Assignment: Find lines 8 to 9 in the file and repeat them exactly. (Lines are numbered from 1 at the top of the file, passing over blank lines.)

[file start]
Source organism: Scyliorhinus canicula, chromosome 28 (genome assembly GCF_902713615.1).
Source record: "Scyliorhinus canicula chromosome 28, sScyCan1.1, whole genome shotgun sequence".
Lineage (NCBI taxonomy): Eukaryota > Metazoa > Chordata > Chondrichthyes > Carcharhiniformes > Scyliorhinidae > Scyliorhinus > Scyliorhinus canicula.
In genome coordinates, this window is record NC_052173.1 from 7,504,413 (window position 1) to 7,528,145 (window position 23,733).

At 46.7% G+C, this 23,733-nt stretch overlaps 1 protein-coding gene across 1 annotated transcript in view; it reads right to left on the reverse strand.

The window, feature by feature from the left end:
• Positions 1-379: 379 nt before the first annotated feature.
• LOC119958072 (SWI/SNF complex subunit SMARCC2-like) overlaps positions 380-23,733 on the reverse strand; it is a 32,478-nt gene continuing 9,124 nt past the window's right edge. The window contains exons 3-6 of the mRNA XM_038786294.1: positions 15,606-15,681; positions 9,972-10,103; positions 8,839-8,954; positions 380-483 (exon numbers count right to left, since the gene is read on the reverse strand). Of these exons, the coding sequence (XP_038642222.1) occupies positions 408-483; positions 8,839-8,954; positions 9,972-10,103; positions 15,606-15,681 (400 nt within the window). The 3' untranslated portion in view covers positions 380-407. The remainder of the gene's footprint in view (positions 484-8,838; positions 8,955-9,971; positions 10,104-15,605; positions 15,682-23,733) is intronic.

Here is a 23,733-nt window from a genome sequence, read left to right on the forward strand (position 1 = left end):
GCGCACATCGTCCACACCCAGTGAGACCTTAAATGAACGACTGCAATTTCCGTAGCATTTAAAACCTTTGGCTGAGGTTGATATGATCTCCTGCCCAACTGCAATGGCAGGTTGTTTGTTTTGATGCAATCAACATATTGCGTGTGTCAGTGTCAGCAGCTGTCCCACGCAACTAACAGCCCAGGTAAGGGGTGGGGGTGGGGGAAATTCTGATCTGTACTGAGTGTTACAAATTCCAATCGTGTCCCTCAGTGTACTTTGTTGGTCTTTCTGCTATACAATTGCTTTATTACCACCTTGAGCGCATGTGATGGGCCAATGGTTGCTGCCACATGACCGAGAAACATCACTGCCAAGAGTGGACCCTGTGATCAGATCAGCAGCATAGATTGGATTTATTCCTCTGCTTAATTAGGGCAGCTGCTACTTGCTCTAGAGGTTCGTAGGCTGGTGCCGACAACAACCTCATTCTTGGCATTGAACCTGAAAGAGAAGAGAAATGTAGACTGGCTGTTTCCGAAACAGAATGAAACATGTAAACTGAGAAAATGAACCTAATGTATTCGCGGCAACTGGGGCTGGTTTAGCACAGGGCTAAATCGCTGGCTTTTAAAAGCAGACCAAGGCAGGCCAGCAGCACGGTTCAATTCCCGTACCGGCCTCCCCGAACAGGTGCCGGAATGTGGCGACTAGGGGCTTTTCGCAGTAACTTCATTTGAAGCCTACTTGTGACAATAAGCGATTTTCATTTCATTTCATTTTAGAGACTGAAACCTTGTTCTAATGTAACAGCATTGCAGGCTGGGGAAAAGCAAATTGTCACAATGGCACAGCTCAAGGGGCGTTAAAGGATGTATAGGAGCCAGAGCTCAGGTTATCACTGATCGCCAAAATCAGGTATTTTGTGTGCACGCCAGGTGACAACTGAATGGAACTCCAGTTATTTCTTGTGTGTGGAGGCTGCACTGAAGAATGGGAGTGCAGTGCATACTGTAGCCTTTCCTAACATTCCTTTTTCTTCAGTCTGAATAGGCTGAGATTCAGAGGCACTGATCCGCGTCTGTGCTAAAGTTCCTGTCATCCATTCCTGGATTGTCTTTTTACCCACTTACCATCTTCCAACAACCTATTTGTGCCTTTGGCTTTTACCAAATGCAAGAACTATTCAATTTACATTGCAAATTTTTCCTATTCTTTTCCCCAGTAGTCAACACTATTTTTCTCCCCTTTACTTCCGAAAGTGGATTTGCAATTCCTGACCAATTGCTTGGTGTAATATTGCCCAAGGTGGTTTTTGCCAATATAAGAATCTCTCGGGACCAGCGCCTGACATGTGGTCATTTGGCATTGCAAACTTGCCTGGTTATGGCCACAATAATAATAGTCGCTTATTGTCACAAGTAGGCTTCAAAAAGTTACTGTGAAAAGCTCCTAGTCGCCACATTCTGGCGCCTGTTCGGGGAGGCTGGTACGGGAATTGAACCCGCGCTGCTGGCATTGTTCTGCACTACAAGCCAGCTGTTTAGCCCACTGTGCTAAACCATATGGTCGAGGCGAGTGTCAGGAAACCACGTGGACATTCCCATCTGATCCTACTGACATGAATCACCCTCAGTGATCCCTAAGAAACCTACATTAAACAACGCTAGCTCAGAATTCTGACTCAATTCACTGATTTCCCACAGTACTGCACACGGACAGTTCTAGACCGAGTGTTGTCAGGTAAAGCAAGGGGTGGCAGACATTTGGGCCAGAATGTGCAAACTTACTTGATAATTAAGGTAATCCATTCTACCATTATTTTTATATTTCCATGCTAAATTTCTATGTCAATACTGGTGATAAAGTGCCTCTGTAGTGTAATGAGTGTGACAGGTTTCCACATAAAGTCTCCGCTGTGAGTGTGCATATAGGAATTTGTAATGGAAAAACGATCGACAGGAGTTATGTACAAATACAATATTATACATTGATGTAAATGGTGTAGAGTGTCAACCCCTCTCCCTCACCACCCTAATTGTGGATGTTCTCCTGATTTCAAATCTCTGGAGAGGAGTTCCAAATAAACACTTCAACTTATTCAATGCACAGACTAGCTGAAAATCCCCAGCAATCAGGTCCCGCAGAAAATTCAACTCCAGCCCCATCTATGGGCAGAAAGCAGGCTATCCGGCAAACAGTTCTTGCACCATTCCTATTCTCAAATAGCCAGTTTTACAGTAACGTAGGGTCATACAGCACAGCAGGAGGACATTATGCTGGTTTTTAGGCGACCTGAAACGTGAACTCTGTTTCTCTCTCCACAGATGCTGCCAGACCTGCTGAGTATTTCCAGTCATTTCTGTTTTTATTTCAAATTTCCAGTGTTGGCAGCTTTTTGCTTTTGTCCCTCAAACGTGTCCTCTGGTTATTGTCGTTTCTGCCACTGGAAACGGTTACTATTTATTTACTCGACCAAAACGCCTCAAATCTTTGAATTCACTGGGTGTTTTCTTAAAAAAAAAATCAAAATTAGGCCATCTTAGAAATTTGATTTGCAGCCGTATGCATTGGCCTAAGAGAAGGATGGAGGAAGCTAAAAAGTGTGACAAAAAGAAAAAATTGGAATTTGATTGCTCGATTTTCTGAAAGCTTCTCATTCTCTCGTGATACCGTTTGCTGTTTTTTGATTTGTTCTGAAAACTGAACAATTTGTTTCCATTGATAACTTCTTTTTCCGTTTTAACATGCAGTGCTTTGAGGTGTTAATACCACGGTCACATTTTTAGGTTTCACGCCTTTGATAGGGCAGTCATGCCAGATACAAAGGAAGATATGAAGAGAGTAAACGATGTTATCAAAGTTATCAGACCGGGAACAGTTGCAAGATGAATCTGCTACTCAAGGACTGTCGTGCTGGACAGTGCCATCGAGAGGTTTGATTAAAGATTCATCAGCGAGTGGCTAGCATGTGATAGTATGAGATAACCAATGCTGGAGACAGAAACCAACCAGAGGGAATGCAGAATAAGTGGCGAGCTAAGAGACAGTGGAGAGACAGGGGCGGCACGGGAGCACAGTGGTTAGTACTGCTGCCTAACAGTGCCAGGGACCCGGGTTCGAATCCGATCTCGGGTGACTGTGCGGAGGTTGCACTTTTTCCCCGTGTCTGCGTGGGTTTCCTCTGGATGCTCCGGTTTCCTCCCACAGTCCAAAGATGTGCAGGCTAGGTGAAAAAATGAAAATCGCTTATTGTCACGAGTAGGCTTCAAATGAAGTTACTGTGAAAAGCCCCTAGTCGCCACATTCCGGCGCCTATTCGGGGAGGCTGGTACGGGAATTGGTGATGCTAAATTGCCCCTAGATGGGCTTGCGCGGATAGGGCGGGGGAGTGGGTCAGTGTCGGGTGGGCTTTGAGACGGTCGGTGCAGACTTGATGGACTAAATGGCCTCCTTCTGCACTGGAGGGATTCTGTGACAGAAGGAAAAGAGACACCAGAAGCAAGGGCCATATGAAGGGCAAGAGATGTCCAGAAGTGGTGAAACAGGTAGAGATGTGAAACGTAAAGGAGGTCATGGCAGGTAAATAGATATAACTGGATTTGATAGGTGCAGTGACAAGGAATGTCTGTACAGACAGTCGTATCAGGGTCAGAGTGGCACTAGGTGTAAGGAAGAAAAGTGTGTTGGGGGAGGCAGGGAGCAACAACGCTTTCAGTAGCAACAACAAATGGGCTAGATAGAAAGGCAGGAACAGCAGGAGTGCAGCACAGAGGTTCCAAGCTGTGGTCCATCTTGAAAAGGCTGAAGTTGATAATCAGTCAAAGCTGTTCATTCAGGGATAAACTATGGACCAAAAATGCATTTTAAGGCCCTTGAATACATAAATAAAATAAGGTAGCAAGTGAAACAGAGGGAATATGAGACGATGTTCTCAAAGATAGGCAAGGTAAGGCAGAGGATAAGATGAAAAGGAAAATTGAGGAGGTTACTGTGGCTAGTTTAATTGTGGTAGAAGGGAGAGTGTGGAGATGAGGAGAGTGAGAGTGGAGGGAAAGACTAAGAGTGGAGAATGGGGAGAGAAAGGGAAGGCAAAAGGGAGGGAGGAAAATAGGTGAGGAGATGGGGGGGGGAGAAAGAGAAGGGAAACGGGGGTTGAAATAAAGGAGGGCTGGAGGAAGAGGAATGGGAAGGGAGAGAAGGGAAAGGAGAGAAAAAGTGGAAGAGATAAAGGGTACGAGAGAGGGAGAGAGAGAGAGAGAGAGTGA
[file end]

• LOC119958072 (SWI/SNF complex subunit SMARCC2-like) overlaps positions 380-23,733 on the reverse strand; it is a 32,478-nt gene continuing 9,124 nt past the window's right edge. The window contains exons 3-6 of the mRNA XM_038786294.1: positions 15,606-15,681; positions 9,972-10,103; positions 8,839-8,954; positions 380-483 (exon numbers count right to left, since the gene is read on the reverse strand). Of these exons, the coding sequence (XP_038642222.1) occupies positions 408-483; positions 8,839-8,954; positions 9,972-10,103; positions 15,606-15,681 (400 nt within the window). The 3' untranslated portion in view covers positions 380-407. The remainder of the gene's footprint in view (positions 484-8,838; positions 8,955-9,971; positions 10,104-15,605; positions 15,682-23,733) is intronic.

Here is a 23,733-nt window from a genome sequence, read left to right on the forward strand (position 1 = left end):